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Key organization processes for attorney-client workloads

Organized Lawyer

As cases and matters pile up, so too can the digital and paper files in any law office. Some people thrive in this chaos — and that’s amazing — but for those who don’t, a lack of organization can be a real danger to your practice. This is especially true when it comes to maintaining the attorney-client relationship.

Imagine the scenario where a client desperately needs to speak with her attorney. She calls the attorney’s office and cell phones—the voice message systems are both full. She sends an email—the attorney has so many unopened emails in his inbox that the message is missed. She drops off a package of documents at the attorney’s office—even though his assistant places it on his office chair, he tosses it on top of the massive piles on his desk and then forgets about it.

Obviously, the attorney in this example is extremely busy. He is also dangerously close to committing malpractice. So, what can he do to organize his work life so he can meet client expectations with regard to communications and case handling? Here are our favorite tips for getting your practice — and your client relationships — back in order.

#1: Get on top of your inbox and stay there

While email is undoubtedly a convenient form of communication, it is often so convenient that people use it to over-communicate. For example, every time someone sends an email that simply says “thanks,” that’s just another file that we have to deal with. Too many of those types of emails and the next thing you know, you can miss the important stuff.

There’s lots of advice out there on how to organize your email files. As a rule of thumb,

  • Respond to it if needed, especially if the sender asked for you to confirm or acknowledge something. Ask for clarification right away if you’re unsure.
  • File it away if it’s something that needs no action, but still should be saved.
  • Forward it on right away if it’s something that should get seen by another member of your team, or if you were not the intended recipient.
  • Make it a task if it’s a project that needs more in-depth attention. But make sure that the task is prominent and specific enough that you know for sure what your next steps are.
  • Delete it if it’s something that you are certain you will no longer need.

Here’s another tip you won’t see in most of those lists: having a standing agreement with clients and colleagues that you are thankful for one another. No need to send short niceties via email. Save your inbox for things that really matter.

Read more: Email management tips for legal professionals>>

#2: Schedule your phone calls

Some clients need more communication than others, like that client who calls multiple times a day. And it’s understandable. Legal matters can produce all kinds of anxiety, especially when it’s not what you do for a living. Nonetheless, endless, repetitive phone calls can be a great distraction for the attorney and a great expense for the client.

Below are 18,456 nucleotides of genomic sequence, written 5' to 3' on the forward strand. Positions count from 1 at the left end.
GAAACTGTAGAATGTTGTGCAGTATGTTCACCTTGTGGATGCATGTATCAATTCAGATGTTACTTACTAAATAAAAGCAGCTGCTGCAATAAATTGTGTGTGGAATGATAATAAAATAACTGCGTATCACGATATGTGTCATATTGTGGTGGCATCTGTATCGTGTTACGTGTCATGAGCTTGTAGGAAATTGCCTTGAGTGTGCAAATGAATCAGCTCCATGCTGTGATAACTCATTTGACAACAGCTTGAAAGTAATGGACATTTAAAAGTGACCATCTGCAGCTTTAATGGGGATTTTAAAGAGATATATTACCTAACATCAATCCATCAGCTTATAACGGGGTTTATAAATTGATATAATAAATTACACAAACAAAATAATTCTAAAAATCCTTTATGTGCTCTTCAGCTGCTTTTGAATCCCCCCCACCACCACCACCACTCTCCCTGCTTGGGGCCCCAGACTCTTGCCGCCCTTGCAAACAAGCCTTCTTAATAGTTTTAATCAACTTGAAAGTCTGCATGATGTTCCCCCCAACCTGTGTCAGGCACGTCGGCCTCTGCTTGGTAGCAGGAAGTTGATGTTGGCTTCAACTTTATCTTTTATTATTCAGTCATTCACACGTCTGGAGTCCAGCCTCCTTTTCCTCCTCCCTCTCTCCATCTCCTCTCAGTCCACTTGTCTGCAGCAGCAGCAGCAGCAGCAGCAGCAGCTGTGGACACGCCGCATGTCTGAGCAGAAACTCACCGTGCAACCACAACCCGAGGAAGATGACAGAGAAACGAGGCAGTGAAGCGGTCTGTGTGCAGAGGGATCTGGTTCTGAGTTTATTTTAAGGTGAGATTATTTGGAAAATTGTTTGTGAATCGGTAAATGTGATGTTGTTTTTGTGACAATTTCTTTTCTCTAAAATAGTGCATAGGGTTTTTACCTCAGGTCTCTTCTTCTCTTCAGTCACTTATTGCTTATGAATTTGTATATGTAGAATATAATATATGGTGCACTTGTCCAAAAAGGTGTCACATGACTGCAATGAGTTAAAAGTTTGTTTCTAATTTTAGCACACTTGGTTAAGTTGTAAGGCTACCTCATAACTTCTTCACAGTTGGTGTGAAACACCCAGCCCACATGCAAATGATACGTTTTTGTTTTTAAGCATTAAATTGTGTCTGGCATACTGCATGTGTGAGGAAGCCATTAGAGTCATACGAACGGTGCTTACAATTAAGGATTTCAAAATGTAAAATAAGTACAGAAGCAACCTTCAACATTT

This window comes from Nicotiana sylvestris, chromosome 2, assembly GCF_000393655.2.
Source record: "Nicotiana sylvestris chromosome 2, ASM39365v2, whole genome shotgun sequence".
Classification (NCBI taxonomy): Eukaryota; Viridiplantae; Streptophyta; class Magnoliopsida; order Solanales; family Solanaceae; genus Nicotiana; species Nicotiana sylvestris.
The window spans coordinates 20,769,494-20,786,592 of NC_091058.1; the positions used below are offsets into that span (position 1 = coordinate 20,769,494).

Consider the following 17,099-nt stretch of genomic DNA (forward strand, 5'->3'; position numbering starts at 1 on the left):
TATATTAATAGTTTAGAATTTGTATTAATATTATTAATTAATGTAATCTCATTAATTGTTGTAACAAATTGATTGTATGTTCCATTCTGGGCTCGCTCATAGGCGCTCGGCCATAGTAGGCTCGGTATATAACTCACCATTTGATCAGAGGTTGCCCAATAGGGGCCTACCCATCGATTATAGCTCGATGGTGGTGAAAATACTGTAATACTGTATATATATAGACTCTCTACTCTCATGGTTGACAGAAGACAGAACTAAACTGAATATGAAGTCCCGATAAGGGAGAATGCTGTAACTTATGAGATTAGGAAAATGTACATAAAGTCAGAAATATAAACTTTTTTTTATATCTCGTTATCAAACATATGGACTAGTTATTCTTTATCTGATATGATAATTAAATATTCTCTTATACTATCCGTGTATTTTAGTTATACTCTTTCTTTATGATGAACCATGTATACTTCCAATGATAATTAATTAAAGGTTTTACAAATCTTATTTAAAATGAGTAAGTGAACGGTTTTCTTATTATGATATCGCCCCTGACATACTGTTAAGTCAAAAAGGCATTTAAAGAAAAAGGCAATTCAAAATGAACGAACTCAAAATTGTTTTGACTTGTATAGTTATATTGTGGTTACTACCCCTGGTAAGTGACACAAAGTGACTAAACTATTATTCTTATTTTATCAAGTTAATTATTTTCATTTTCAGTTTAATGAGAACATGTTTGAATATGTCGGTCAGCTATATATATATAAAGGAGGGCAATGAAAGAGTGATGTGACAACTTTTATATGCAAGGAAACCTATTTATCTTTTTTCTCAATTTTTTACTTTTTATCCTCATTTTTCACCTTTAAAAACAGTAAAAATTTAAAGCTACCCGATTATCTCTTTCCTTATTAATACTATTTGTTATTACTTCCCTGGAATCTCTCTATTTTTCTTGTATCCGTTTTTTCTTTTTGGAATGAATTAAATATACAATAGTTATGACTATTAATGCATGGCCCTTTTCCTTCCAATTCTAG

A good way to handle these clients is to schedule regular phone calls with them. Make sure each call has a defined start time and end time. You can also take a few steps to increase the efficiency of your scheduled calls: things like making (or requesting) an agenda ahead of time and having the client email questions before the call can go a long way toward increasing efficiency and time organization.

#3: Organize your office and keep it that way

The attorney in the above example suffered from a lot of disorganization — but the physical disorganization of his office was probably making everything else worse. The problem is, the busier you are, the messier your office gets and the harder it is to find the time to clean it.

Here’s the critical tip for this issue: just do it. Even if you have to come in on a weekend or enlist the help of an intern, find a method of organization that works for you, perform one massive purge, and then stick to it.

#4: Help your clients help you

Often, legal matters call for the client to deliver a great volume of documents or other materials to the attorney. One of the worst things that can happen as an attorney is that your client simply dumps off several boxes of documents that are not organized in any discernible fashion. If you have to wade through all that stuff, it is going to drive you crazy and cost your client a ton of money.

To save you both the frustration, tell your client ahead of time what sort of organization on her end will make your job more efficient. Even if she simply organizes documents by year or subject matter, that organization will save you time and enhance your ongoing relationship.

#5: Pay attention to the lawyer-client relationship

This may not sound like an organizational tip but it really is. Lawyers and clients who communicate effectively and maintain a healthy professional relationship tend to be the most successful. So, what does the optimal attorney-client relationship look like?

Honestly, it looks like many other healthy relationships in life. It involves things like honesty, communication, boundaries, and the ability to safely share disappointments and move on from them. If you can organize every client relationship around these principles, you’re likely to have a long and successful legal career.

Do you have additional tips about organization processes that improve your relationships with clients? Is so, we’d love to hear about them in the comments section below.

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